Avoiding Project Development Pitfalls, Part 1
This month’s Sustainable Bottom Line edition is the first in a Q&A series with guest expert Jonathan S. Klavens, Principal of Klavens Law Group, P.C., which has a unique clean energy practice that addresses the “A to Z” legal needs for renewable energy project development and finance. Jon is joined this month by KLG Senior Counsel Dawn Stolfi Stalenhoef, who handles environmental and permitting matters.
What are key areas in which renewable energy project developers encounter pitfalls that can end up delaying or derailing projects?
JK: Key areas in which developers face critical stumbling blocks include permitting and environmental matters, site control, interconnection, offtake agreements, qualification for government incentive programs, and preparation for project financing or sale. Missing opportunities to timely and adequately tackle these challenges can increase project costs and even jeopardize an entire project.
Let’s focus on permitting and environmental matters. In your experience, what are common pitfalls developers face in securing project permits and managing environmental matters?
JK: There are six key categories of pitfalls that come to mind: inadequate upfront planning; not understanding the rules of the road; missing chances to cultivate good rapport and trust with the host community; failure to mitigate appeal risks; not planning for changes; and not addressing the complexities of contaminated properties.
What are examples of insufficient upfront planning? How can a developer remedy those deficiencies?
DSS: We’ve seen situations where developers will identify and pursue one or two key permits without conducting a broader analysis of potentially applicable local, state, regional and federal permits, only to learn late in the process about an additional required permit that slows down the development cycle. A classic example of an overlooked permit would be a state highway access permit. Sometimes developers are aware of a required permit but may not have thought through the steps to obtain it. For example, obtaining coverage under a U.S. EPA general permit for storm water discharges from construction sites is typically ministerial but if there are potential impacts to threatened or endangered species, a developer may need to submit evidence of consultation with the U.S. Fish and Wildlife Service. That can throw a big wrench into the development process. A cost-effective permitting strategy may not warrant pursuing all permits at once but it is an excellent idea at least to conduct a fairly broad permitting analysis upfront in order to work out a sensible permitting game plan.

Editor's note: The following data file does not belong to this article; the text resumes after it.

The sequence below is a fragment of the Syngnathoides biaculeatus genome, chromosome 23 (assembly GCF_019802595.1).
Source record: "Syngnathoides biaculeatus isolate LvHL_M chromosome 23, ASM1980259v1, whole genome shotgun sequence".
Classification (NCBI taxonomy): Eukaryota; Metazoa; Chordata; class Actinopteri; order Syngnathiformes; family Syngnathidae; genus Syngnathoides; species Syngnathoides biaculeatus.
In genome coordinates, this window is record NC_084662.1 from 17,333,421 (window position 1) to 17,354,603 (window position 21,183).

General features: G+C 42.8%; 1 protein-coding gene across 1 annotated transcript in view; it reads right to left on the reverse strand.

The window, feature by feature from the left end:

Is it a good idea to consult with local officials early on to determine what permits will be needed for a project?
DSS: Absolutely. That can be a great and inexpensive way to learn about the local permitting landscape and at the same start developing constructive relationships with the host community. However, that sort of consultation can involve several pitfalls. If the question of which local permits apply involves interpretation and judgment it can be better to consult with local officials only after developing an advocacy strategy. And while helpful, input from local officials can be incorrect or incomplete. Ironically, a favorable answer from a local official can be very dangerous if it isn’t correct. For example, a local official might incorrectly advise that a solar project is allowed as of right and doesn’t require a special permit. Relying on that advice risks having to start over months later and apply for the special permit that was actually needed all along. It’s also important not to rely on local officials for input on what permits might be needed from other governmental authorities.
What information do developers need to collect in order to do a decent permitting analysis?
DSS: Checking local zoning maps in relation to preliminary site information is key. Sometimes we find that that analysis suffers from the absence of a good title survey, including one that takes into account areas off the immediate project site that will be needed for access or utility easements and may need to be included in the permit. Having a consultant check relevant maps for features like estimated areas of protected habitat and wetlands is another good first step but it can be valuable for the in-field delineation of those areas to occur very early on in order to make critical go/no go decisions in an informed way.
What do you mean by not understanding the rules of the road?